2. What do you sell? (and the answer isn’t solutions!).
Just try and articulate in less than 8 words what you sell: “software to facilitate financial compliance with legislation” or “therapies for those suffering from asthma” or “a development of luxury apartments on Turkey’s Mediterranean coast” or “a security lock that prevents access via externally beaded glazed windows” Oops, more than 8 words there. But here again everybody on your stand needs to know how to describe what you sell. This might be easier for new companies exhibiting for the first time than established organisations, who may well have lost the vocabulary in the marketing morass.
3. Who are you targeting?
And the best bit about this question is to flip it and ask yourself who you really don’t want to see. The obvious time wasters and those who don’t fit the profile and criteria which your prospects embody should be carefully identified prior to a show, and spotted at the show for polite dismissal. (I could go on for hours about the no-nos who potentially waste your time on the stand). And you have to have the vocabulary to move them on without appearing to be impolite and hence damaging your brand reputation.
4. Who are your competitors?
And don’t tell me you’re unique, you’re the only one with this product, because everybody has competitors either visible and obvious or invisible and unclear. And don’t let them on your stand. However, that doesn’t mean to say you shouldn’t go and visit their stands, both at exhibitions where you are representing yourselves, and at others which you are maybe researching for future attendance. Be clear who you want to see and who you don’t. Time is valuable.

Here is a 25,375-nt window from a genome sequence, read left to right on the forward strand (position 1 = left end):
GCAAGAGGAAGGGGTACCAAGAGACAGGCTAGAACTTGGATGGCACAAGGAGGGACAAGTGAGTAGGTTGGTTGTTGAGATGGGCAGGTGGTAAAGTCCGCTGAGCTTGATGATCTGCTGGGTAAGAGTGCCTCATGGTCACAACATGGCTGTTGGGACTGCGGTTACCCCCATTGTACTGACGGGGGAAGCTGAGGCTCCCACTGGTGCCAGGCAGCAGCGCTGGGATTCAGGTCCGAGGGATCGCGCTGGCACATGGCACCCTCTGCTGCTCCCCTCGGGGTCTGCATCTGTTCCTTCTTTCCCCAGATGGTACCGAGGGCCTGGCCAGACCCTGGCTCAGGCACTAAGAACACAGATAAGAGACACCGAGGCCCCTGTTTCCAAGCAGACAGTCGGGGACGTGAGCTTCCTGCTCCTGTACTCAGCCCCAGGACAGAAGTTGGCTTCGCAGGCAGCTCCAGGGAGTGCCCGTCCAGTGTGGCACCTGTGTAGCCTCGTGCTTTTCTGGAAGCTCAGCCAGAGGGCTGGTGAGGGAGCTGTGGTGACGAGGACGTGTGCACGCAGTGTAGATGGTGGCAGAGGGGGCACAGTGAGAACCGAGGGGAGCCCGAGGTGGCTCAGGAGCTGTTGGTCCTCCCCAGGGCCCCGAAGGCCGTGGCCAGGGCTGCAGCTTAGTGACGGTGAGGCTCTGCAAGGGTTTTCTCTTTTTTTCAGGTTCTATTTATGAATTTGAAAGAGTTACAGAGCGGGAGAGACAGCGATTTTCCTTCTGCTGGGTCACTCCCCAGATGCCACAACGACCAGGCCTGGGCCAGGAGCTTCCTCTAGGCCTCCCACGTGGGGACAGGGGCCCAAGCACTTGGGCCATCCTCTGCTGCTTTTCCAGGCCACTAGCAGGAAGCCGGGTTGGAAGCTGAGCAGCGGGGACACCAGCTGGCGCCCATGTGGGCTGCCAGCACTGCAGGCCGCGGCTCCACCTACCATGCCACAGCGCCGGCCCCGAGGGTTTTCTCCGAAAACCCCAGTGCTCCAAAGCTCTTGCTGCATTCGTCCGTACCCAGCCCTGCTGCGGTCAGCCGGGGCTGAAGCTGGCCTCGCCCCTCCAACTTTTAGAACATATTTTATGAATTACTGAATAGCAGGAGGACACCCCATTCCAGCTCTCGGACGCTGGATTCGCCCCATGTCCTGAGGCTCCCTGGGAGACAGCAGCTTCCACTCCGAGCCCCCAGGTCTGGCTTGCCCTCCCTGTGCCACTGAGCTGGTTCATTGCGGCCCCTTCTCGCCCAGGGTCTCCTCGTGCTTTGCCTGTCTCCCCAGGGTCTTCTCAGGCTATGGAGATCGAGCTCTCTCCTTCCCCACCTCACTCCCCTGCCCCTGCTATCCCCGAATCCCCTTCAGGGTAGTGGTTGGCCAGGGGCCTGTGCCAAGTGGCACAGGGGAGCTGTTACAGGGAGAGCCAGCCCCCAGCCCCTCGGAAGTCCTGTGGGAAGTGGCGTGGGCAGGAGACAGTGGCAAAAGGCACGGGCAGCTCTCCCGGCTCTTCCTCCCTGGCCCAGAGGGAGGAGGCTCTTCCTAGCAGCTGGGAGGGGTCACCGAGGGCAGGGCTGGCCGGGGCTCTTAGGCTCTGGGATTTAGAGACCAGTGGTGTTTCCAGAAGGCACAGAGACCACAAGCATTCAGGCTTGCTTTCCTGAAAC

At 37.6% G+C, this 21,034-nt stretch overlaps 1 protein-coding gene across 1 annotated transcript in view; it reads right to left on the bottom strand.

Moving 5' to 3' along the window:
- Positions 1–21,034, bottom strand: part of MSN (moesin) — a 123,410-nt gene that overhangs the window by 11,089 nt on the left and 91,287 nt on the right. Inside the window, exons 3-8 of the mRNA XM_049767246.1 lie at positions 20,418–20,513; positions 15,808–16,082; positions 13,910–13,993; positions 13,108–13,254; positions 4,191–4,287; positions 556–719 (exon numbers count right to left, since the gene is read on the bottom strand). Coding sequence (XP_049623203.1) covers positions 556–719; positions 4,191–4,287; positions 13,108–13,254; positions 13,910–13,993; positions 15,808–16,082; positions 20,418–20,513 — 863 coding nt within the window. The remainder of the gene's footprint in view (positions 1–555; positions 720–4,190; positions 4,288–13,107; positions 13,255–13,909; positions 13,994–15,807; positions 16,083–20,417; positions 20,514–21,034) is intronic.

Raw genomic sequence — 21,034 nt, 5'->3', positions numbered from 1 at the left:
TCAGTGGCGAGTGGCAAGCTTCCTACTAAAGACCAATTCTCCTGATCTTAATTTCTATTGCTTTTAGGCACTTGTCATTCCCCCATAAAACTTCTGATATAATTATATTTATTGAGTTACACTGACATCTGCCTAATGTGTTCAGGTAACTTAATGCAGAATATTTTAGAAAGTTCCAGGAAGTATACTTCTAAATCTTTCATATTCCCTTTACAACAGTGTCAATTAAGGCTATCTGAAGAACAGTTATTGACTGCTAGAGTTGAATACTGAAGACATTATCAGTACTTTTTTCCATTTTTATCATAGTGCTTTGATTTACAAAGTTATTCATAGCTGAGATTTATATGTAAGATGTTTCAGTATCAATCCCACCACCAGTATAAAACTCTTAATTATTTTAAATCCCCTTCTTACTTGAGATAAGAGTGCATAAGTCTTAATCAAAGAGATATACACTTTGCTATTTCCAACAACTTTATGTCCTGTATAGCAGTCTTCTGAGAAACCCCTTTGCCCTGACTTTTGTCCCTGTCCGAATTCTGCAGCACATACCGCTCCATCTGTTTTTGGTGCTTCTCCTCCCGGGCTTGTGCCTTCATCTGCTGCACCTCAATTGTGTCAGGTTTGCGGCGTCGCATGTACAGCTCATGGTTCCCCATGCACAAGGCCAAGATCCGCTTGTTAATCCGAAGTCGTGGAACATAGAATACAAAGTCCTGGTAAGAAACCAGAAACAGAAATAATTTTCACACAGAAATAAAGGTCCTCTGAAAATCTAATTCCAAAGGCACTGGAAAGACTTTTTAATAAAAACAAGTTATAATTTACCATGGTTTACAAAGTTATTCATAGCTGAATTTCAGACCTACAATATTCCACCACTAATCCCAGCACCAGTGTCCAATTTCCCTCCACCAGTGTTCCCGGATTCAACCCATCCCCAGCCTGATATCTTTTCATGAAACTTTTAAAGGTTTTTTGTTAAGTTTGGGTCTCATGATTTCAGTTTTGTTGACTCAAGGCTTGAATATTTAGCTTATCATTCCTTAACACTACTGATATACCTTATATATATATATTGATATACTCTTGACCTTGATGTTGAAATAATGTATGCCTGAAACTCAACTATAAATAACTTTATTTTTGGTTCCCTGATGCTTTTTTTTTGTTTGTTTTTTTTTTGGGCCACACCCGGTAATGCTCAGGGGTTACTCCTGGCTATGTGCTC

5. And this is the big one – Why are you different?
Why are you better than what’s out there? Why should anybody buy from you? Somehow you are going to make a claim that people should invest their time and money with your organisation. Understanding your messages and touching your brand; reviewing your products, discussing and evaluating your services; and you have to have the answers as to why you should be the only proposition for your prospect. What benefit will whatever you are selling deliver to them? Will it save them or make them money? Will it make their life easier? Or will it simply make them feel better? But this is the one question all your people have to be able to answer in a compelling way, to take your stand visitor to the next stage of engagement with your business and become – ideally – long term customers.
I am a firm believer that good business is built on long term relationships – and the exhibition arena offers you the opportunity to initiate and develop these long term relationships. So virgins all – don’t take short cuts when you decide to exhibit. Learn as much as you can about this demanding, fascinating and highly rewarding medium. Understand the awesome power of exhibitions. And go forth and multiply.